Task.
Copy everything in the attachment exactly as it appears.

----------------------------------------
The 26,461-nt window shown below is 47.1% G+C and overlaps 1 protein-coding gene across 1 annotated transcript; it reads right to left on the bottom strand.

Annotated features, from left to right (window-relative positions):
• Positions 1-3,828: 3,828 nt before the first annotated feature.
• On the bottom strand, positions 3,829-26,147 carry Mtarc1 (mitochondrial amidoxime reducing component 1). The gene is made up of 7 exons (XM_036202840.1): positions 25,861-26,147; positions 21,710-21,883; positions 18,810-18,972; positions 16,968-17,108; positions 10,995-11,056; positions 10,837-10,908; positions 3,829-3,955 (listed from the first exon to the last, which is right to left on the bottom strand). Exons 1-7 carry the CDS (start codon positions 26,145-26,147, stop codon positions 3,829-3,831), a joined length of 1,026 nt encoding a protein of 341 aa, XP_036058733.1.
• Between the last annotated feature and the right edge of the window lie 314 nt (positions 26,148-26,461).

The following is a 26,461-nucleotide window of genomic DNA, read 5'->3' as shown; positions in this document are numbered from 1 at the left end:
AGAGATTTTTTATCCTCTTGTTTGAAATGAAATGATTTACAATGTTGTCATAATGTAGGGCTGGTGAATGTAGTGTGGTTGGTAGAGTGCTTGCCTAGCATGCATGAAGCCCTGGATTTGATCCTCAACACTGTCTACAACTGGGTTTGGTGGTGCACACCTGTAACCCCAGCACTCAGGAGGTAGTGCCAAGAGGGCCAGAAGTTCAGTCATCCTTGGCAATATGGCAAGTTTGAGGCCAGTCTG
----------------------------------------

The 26,461-nt window shown below is 47.1% G+C and overlaps 1 protein-coding gene across 1 annotated transcript; it reads right to left on the bottom strand.

Annotated features, from left to right (window-relative positions):
• Positions 1-3,828: 3,828 nt before the first annotated feature.
• On the bottom strand, positions 3,829-26,147 carry Mtarc1 (mitochondrial amidoxime reducing component 1). The gene is made up of 7 exons (XM_036202840.1): positions 25,861-26,147; positions 21,710-21,883; positions 18,810-18,972; positions 16,968-17,108; positions 10,995-11,056; positions 10,837-10,908; positions 3,829-3,955 (listed from the first exon to the last, which is right to left on the bottom strand). Exons 1-7 carry the CDS (start codon positions 26,145-26,147, stop codon positions 3,829-3,831), a joined length of 1,026 nt encoding a protein of 341 aa, XP_036058733.1.
• Between the last annotated feature and the right edge of the window lie 314 nt (positions 26,148-26,461).

The following is a 26,461-nucleotide window of genomic DNA, read 5'->3' as shown; positions in this document are numbered from 1 at the left end:
AGAGATTTTTTATCCTCTTGTTTGAAATGAAATGATTTACAATGTTGTCATAATGTAGGGCTGGTGAATGTAGTGTGGTTGGTAGAGTGCTTGCCTAGCATGCATGAAGCCCTGGATTTGATCCTCAACACTGTCTACAACTGGGTTTGGTGGTGCACACCTGTAACCCCAGCACTCAGGAGGTAGTGCCAAGAGGGCCAGAAGTTCAGTCATCCTTGGCAATATGGCAAGTTTGAGGCCAGTCTG